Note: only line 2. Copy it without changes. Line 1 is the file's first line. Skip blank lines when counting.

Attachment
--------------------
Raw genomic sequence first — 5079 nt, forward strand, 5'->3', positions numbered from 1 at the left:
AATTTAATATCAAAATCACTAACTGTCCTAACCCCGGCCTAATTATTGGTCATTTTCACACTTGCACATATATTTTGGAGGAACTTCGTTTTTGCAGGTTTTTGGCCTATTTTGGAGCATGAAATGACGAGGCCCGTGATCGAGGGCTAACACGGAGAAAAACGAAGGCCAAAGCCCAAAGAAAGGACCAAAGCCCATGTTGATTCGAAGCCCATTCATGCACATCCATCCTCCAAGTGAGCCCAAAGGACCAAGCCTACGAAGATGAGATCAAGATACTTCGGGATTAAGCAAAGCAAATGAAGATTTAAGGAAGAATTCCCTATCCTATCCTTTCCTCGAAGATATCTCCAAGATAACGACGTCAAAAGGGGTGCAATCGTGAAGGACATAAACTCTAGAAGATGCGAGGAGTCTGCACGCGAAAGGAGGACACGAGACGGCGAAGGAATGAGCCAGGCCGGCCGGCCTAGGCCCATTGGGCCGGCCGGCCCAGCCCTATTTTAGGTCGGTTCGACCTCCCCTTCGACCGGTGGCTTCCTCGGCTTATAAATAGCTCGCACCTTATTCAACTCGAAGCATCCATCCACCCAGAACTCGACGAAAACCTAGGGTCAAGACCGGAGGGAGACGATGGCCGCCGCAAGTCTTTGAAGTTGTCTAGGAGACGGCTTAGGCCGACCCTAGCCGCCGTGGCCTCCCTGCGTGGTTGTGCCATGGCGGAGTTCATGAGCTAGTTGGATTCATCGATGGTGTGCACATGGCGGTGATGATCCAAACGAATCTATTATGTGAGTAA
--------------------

AATTTAATATCAAAATCACTAACTGTCCTAACCCCGGCCTAATTATTGGTCATTTTCACACTTGCACATATATTTTGGAGGAACTTCGTTTTTGCAGGTTTTTGGCCTATTTTGGAGCATGAAATGACGAGGCCCGTGATCGAGGGCTAACACGGAGAAAAACGAAGGCCAAAGCCCAAAGAAAGGACCAAAGCCCATGTTGATTCGAAGCCCATTCATGCACATCCATCCTCCAAGTGAGCCCAAAGGACCAAGCCTACGAAGATGAGATCAAGATACTTCGGGATTAAGCAAAGCAAATGAAGATTTAAGGAAGAATTCCCTATCCTATCCTTTCCTCGAAGATATCTCCAAGATAACGACGTCAAAAGGGGTGCAATCGTGAAGGACATAAACTCTAGAAGATGCGAGGAGTCTGCACGCGAAAGGAGGACACGAGACGGCGAAGGAATGAGCCAGGCCGGCCGGCCTAGGCCCATTGGGCCGGCCGGCCCAGCCCTATTTTAGGTCGGTTCGACCTCCCCTTCGACCGGTGGCTTCCTCGGCTTATAAATAGCTCGCACCTTATTCAACTCGAAGCATCCATCCACCCAGAACTCGACGAAAACCTAGGGTCAAGACCGGAGGGAGACGATGGCCGCCGCAAGTCTTTGAAGTTGTCTAGGAGACGGCTTAGGCCGACCCTAGCCGCCGTGGCCTCCCTGCGTGGTTGTGCCATGGCGGAGTTCATGAGCTAGTTGGATTCATCGATGGTGTGCACATGGCGGTGATGATCCAAACGAATCTATTATGTGAGTAA